MADIGAN & BROAD COALITION THREATEN TO SUE IF U.S. EPA CONTINUES IGNORING LEGAL DUTY TO CONTROL METHANE POLLUTION
Coalition Files Notice of Intent to Sue EPA for Not Pursing Clean Air Act Requirements for Existing Oil & Gas Operations
Chicago — Attorney General Lisa Madigan and 14 other attorneys general, the California Air Resources Board, and the City of Chicago alerted the U.S. Environmental Protection Agency (EPA) today that they plan to sue if the agency continues to ignore its legal duty to control emissions of methane – an extremely potent greenhouse gas – from existing oil and gas operations.
In a letter today to EPA Administrator Scott Pruitt, the coalition provided the required notice of their intention to sue the agency for failing to fulfill its obligation under the Clean Air Act to control methane emissions from existing oil and natural gas sources and for "unreasonably delaying" the issuance of such controls.
"The U.S. EPA has an obligation to protect people and the environment from toxic methane pollution, and we will go into court if the agency continues to ignore this vital function," Madigan said.
Methane is an extremely potent greenhouse gas, warming the climate about 80 times more than carbon dioxide over a 20-year timeframe. Oil and gas operations – production, processing, transmission, and distribution – are the largest industrial source of methane emissions in the U.S. and the second largest industrial source of U.S. greenhouse gas emissions behind only electric power plants. Based on EPA data, the Environmental Defense Fund estimates that roughly $1.5 billion worth of natural gas – enough to heat over 5 million homes – leaks or is intentionally released from the oil and gas supply chain each year. The logic of continuing to allow leaks and intentional discharges of methane is especially dubious, as methane itself is a valuable product, being the primary component of natural gas.
In June 2016, EPA finalized standards to control methane emissions from oil and gas operations that were constructed or substantially modified after September 2015. Under the federal Clean Air Act, the regulation of these "new" sources triggered a legal requirement for the EPA also to regulate methane emissions from "existing" sources – emission sources in oil and gas operations in existence before September 2015.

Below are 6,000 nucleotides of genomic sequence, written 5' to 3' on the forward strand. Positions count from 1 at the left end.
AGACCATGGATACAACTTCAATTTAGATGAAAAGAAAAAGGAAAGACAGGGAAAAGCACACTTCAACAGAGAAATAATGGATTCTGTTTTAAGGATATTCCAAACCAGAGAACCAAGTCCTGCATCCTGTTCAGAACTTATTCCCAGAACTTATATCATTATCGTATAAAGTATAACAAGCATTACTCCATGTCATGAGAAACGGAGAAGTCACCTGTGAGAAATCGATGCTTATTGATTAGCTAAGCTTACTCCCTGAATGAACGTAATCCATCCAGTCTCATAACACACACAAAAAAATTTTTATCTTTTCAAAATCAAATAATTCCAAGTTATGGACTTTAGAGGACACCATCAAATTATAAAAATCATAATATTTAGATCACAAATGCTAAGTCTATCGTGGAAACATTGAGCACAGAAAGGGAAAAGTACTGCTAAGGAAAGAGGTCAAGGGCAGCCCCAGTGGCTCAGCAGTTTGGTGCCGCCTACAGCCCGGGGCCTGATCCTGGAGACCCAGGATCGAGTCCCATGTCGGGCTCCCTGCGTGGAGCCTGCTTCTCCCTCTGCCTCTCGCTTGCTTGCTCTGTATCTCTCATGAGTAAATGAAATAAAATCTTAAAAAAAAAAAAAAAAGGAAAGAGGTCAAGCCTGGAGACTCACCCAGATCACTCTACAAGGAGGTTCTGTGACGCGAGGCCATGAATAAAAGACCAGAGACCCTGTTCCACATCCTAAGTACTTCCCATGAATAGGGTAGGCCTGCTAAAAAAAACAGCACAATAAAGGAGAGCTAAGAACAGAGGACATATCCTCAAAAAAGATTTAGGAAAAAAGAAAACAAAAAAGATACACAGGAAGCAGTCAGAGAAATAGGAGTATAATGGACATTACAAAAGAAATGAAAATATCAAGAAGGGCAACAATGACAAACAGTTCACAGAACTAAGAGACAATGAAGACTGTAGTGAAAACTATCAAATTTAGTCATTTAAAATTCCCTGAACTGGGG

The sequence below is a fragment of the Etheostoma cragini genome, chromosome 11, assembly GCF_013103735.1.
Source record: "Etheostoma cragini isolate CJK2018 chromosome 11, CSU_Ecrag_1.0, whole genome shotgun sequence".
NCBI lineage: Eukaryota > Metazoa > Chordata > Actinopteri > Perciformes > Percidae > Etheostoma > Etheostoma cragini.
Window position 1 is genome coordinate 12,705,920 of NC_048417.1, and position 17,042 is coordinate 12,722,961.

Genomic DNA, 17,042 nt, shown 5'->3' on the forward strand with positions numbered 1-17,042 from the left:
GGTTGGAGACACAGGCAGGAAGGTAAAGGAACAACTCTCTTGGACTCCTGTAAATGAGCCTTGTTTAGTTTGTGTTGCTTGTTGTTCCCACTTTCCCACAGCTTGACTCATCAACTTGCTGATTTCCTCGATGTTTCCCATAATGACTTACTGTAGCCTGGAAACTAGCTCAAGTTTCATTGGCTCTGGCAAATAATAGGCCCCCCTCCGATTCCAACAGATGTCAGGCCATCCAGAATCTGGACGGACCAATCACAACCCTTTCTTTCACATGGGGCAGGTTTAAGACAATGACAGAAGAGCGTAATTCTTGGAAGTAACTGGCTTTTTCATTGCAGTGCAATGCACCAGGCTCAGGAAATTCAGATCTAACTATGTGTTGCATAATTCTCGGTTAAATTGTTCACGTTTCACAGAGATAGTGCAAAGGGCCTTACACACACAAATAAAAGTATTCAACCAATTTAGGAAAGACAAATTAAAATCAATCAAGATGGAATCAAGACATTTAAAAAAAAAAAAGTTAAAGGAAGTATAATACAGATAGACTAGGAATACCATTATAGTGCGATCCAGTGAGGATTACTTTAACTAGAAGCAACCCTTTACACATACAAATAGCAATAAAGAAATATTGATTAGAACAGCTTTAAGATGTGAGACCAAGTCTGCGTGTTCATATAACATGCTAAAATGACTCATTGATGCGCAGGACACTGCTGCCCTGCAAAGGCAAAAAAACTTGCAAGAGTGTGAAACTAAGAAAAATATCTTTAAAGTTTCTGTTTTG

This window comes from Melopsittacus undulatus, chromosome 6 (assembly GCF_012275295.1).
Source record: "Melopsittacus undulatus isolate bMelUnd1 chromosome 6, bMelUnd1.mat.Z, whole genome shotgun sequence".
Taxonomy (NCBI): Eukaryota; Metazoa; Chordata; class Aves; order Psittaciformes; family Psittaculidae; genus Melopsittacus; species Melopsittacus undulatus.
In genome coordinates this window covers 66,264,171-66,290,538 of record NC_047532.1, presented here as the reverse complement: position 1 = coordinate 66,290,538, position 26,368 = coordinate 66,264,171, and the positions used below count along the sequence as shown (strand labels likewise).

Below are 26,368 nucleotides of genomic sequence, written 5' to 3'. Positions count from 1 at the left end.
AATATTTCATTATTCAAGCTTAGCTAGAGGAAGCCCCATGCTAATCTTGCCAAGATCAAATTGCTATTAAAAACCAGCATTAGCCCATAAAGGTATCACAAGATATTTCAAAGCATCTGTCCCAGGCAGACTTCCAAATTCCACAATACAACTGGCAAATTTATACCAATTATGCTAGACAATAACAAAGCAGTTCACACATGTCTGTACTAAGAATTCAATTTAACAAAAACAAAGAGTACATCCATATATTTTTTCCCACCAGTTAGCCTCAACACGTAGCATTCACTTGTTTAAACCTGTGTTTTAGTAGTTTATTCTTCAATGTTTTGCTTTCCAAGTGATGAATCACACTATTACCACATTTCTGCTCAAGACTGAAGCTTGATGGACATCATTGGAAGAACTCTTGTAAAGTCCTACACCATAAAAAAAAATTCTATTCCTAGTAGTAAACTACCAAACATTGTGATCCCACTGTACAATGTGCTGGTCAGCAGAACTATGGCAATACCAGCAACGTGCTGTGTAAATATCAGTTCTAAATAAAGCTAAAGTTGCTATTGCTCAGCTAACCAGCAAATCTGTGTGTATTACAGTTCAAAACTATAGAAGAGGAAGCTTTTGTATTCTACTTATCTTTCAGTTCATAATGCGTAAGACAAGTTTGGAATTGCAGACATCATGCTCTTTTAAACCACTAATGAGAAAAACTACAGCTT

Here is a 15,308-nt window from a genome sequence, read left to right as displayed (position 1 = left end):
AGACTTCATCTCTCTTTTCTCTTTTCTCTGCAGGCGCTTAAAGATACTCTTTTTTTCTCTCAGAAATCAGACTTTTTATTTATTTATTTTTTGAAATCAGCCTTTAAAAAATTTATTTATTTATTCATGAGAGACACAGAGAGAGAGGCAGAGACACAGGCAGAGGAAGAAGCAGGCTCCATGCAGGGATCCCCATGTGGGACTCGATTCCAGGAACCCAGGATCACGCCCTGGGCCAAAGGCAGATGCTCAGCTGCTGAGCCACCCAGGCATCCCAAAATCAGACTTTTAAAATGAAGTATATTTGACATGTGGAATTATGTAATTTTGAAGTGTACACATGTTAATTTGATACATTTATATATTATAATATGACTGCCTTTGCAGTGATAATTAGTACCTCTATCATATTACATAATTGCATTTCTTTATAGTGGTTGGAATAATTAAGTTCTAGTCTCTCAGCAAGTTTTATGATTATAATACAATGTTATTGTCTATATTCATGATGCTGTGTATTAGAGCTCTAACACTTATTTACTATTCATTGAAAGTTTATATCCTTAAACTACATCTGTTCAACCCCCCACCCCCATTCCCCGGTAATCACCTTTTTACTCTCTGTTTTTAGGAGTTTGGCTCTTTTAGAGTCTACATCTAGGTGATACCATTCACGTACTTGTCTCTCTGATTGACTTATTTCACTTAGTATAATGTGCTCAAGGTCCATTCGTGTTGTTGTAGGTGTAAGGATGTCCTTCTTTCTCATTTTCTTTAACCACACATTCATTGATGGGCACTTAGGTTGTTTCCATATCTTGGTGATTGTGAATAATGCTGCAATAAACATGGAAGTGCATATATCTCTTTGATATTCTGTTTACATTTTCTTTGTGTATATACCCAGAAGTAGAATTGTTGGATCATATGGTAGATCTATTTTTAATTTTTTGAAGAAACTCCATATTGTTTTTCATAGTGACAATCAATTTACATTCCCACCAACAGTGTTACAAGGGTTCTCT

In today's letter to Pruitt, the coalition argues that EPA's failure to act since September 2015 to issue controls on methane emissions from existing sources in the oil and gas industry violates the EPA's non-discretionary duty under the Clean Air Act and is an unreasonable delay in setting such controls.
Madigan and the coalition of attorneys general have taken several other steps to force the federal government to control methane pollution from the oil and gas industry. Last week, a coalition of 14 states filed a motion to intervene in a lawsuit against EPA's actions halting regulation of methane emissions from new sources in the oil and gas industry. In February, a coalition of seven attorneys general and two environmental agencies urged U.S. Senate leadership to oppose a Congressional Review Act resolution to repeal a rule regulating methane emissions from oil and gas operations on public lands.
Madigan also has condemned federal executive action to attempt to eliminate the Clean Power Plan and opposed the drastic budget cuts proposed for the EPA. Madigan has long supported the Clean Power Plan and the legal actions that led to it. The Attorney General also recently joined a broad coalition of states and localities in support of the Paris climate change agreement called the "We are Still In" coalition.
Joining Madigan in issuing today's letter are attorneys general from: California, Connecticut, Iowa, Maine, Maryland, Massachusetts, New Mexico, New York, Oregon, Pennsylvania, Rhode Island, Vermont, Washington, and the District of Columbia, as well as the California Air Resources Board and the City of Chicago.
A copy of the coalition's notice of intent to sue can be found here.